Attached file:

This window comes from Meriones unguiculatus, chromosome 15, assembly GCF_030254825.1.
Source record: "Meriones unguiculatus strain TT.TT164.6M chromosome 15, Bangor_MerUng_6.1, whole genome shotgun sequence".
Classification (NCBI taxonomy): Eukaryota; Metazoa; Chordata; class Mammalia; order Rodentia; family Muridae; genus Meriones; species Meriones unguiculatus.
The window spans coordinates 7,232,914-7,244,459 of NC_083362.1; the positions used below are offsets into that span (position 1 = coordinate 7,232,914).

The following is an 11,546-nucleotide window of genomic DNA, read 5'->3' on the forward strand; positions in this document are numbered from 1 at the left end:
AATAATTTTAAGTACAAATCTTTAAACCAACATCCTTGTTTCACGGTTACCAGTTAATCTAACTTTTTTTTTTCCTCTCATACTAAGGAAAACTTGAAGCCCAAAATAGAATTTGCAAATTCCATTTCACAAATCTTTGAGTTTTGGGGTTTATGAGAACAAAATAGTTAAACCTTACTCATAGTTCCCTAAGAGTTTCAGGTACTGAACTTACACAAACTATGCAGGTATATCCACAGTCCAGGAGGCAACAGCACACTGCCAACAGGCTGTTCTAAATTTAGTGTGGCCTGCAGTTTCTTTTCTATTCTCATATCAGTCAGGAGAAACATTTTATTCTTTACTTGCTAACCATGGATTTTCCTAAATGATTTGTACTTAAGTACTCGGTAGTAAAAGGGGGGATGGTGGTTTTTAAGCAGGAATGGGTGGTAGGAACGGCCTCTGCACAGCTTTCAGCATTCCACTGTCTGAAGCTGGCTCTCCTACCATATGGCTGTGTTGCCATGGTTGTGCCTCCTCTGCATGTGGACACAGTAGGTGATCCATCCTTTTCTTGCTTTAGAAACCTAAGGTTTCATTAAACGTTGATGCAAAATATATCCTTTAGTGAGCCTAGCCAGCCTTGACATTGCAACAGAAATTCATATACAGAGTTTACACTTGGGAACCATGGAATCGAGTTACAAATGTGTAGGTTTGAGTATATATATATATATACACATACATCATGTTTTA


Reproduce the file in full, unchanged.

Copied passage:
This window comes from Meriones unguiculatus, chromosome 15, assembly GCF_030254825.1.
Source record: "Meriones unguiculatus strain TT.TT164.6M chromosome 15, Bangor_MerUng_6.1, whole genome shotgun sequence".
Classification (NCBI taxonomy): Eukaryota; Metazoa; Chordata; class Mammalia; order Rodentia; family Muridae; genus Meriones; species Meriones unguiculatus.
The window spans coordinates 7,232,914-7,244,459 of NC_083362.1; the positions used below are offsets into that span (position 1 = coordinate 7,232,914).

The following is an 11,546-nucleotide window of genomic DNA, read 5'->3' on the forward strand; positions in this document are numbered from 1 at the left end:
AATAATTTTAAGTACAAATCTTTAAACCAACATCCTTGTTTCACGGTTACCAGTTAATCTAACTTTTTTTTTTCCTCTCATACTAAGGAAAACTTGAAGCCCAAAATAGAATTTGCAAATTCCATTTCACAAATCTTTGAGTTTTGGGGTTTATGAGAACAAAATAGTTAAACCTTACTCATAGTTCCCTAAGAGTTTCAGGTACTGAACTTACACAAACTATGCAGGTATATCCACAGTCCAGGAGGCAACAGCACACTGCCAACAGGCTGTTCTAAATTTAGTGTGGCCTGCAGTTTCTTTTCTATTCTCATATCAGTCAGGAGAAACATTTTATTCTTTACTTGCTAACCATGGATTTTCCTAAATGATTTGTACTTAAGTACTCGGTAGTAAAAGGGGGGATGGTGGTTTTTAAGCAGGAATGGGTGGTAGGAACGGCCTCTGCACAGCTTTCAGCATTCCACTGTCTGAAGCTGGCTCTCCTACCATATGGCTGTGTTGCCATGGTTGTGCCTCCTCTGCATGTGGACACAGTAGGTGATCCATCCTTTTCTTGCTTTAGAAACCTAAGGTTTCATTAAACGTTGATGCAAAATATATCCTTTAGTGAGCCTAGCCAGCCTTGACATTGCAACAGAAATTCATATACAGAGTTTACACTTGGGAACCATGGAATCGAGTTACAAATGTGTAGGTTTGAGTATATATATATATATACACATACATCATGTTTTA